Opinion

The Origins, Meaning and Urgency of Quarantine

Spring 2020 arrived with a looming sense of urgency in the air.  The coronavirus is officially a global pandemic.  The first case in the United States was confirmed in Seattle in late January, but weeks of frustrating state and federal red-tape and mixed messages from the White House delayed widespread testing for Covid-19.  Critical time

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Heroes Wear Scrubs

“Not all heroes wear capes.” This statement makes its rounds on social media and on t-shirts quite regularly. It has been used to describe teachers, first responders, foster parents, service members, and many other groups of people who are, without a doubt, heroes. However, the statement, as it is written, is flawed.   Batman, Robin, and

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A Situation Report on the Coronavirus Global Pandemic

On March 11, 2020 the World Health Organization (WHO) declared the rapidly spreading coronavirus outbreak a global pandemic.  It’s not a seasonal flu or influenza.  What’s referred to as covid-19 is a coronavirus—the first to reach pandemic levels.  WHO Director-General Tedros Adhanom Ghebreyesus predicts the situation will worsen.  It probably originated in bats but passed

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I’m So Lonesome I Could Cry

“Hear that lonesome whippoorwill, he sounds to blue to fly—” While writing lesson plans for our unit on Country music, I knew that I needed to include Hank Williams on the list of essential artists of the genre. Hank’s contribution to not only Country music, but Music (with a capital “M”) in general, cannot be

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Notes From Mister Naughton’s Neighborhood

“Mister Naughton, I just thought you should know that my daughter refused to go to bed last night until I agreed to play her some James Brown.” When a blonde-haired, blue-eyed second-grader in a small midwestern town demands to listen to the Godfather of Soul before bedtime, you can be sure of two things: One,

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What Did the Influenza Pandemic a Century Ago Teach Us?

A century ago, Europe, the Middle East and Africa were engaged in the first truly global conflict.  In 1918, the final year of World War I, the most severe flu pandemic in recorded history broke out.  It infected one-third of the world’s population and claimed at least 50 million lives—more people in 15 months than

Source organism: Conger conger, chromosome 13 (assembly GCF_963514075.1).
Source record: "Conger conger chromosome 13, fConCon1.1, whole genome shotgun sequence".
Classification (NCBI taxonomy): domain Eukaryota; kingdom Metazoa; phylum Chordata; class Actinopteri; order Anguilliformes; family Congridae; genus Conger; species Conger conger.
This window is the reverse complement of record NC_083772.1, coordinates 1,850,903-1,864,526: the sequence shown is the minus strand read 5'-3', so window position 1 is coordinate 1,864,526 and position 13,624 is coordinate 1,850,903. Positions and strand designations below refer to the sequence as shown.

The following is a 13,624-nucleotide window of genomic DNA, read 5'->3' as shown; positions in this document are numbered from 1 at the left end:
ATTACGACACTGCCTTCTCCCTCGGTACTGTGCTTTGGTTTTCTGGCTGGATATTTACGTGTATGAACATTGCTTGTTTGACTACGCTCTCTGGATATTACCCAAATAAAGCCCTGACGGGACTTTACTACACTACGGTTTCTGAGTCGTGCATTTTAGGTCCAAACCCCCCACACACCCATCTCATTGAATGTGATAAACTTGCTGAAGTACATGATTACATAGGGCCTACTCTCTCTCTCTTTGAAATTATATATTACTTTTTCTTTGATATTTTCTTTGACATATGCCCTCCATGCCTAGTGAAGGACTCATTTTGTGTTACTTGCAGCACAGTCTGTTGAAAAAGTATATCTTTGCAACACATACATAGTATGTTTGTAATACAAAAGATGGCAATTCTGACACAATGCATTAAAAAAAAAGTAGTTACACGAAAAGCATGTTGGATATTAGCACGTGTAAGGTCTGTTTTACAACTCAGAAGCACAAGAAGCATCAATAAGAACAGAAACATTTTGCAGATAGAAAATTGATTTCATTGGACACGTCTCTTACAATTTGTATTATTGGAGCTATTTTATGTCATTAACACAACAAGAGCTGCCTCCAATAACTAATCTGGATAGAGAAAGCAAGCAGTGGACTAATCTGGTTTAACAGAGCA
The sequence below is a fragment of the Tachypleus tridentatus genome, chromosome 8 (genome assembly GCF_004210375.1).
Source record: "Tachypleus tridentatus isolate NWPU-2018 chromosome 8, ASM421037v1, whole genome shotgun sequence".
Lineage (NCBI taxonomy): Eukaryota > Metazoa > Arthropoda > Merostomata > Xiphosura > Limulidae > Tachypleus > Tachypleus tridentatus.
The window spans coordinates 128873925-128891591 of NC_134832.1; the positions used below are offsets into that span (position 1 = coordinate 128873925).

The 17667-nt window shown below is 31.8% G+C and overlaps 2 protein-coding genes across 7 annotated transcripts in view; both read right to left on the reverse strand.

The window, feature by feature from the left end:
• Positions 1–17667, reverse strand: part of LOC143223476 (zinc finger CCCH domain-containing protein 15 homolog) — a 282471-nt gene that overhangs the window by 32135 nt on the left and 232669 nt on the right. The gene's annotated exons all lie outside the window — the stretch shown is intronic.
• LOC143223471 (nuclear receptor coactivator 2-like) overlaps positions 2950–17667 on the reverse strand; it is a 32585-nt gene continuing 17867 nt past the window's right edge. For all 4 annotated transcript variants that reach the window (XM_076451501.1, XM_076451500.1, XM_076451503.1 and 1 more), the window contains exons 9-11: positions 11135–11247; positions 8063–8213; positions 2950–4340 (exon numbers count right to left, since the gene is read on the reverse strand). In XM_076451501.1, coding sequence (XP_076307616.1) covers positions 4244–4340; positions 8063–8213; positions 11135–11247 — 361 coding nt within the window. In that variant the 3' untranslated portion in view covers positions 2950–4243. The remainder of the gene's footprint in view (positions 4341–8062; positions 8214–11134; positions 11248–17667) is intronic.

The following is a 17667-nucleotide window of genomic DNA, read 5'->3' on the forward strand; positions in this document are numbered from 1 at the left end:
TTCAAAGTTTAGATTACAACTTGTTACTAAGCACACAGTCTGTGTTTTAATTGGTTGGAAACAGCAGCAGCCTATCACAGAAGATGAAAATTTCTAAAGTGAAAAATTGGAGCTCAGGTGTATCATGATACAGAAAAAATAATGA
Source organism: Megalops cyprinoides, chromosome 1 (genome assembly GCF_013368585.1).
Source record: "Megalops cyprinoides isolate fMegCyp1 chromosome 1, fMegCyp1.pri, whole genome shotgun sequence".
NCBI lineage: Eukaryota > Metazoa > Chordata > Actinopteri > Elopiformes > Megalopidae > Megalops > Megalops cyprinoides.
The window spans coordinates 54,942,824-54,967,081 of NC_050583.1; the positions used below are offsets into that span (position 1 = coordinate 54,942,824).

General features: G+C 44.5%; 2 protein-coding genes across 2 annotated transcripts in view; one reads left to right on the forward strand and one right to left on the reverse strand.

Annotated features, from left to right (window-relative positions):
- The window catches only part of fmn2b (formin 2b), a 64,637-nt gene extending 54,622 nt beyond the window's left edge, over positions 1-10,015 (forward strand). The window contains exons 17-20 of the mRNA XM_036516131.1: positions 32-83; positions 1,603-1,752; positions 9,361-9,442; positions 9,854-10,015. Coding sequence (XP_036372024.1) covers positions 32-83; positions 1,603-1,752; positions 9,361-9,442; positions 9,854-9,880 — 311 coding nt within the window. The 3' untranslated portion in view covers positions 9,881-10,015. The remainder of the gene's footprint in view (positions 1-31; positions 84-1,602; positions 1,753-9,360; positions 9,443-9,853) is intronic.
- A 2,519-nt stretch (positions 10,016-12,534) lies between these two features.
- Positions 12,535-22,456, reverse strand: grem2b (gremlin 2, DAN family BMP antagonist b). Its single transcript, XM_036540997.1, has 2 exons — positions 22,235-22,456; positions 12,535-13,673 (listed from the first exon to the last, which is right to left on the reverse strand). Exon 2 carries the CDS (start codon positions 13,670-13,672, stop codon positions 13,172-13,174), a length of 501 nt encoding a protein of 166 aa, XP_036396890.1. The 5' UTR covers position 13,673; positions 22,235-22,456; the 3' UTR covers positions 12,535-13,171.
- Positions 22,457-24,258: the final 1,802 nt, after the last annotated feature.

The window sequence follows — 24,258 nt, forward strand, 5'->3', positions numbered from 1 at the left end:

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United We Stand

“Don’t call it a comeback, I’ve been here for years.” –LL Cool J Where do I even begin? That is the question I’ve been asking myself over and over since learning that I would be writing my first column for the Boone County Journal in over five months. How do I explain to you, my

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Why Reading and Celebrating Black History Matter

This February, Black History month, I reread Margot Lee Shetterly’s terrific historical narrative, “Hidden Figures.”  When it was the Columbia One Read selection a few years ago, I discovered a story that had been missing in the American history books I grew up with in the late 1950s and early 60s when I attended McLean

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An Inspiring Message from President Dwight D. Eisenhower

On Presidents Day 2020, I offer this remembrance of Dwight D. Eisenhower.   In 1948 while serving as president of Columbia University, Eisenhower wrote an inspiring open letter to America’s students.  As head of the university, he received many letters from young people asking for his advice. “Shall I keep on with school,” they asked,

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Dreaming in Italian

Throughout the long month of January, an almost audible stirring begins in the hearts of all held captive by winter’s icy grip. By February, the hours of daylight are becoming noticeably longer. But still, cold winds persist, and I bundle up like an Eskimo for my early morning walks. To feed my spirit, I begin

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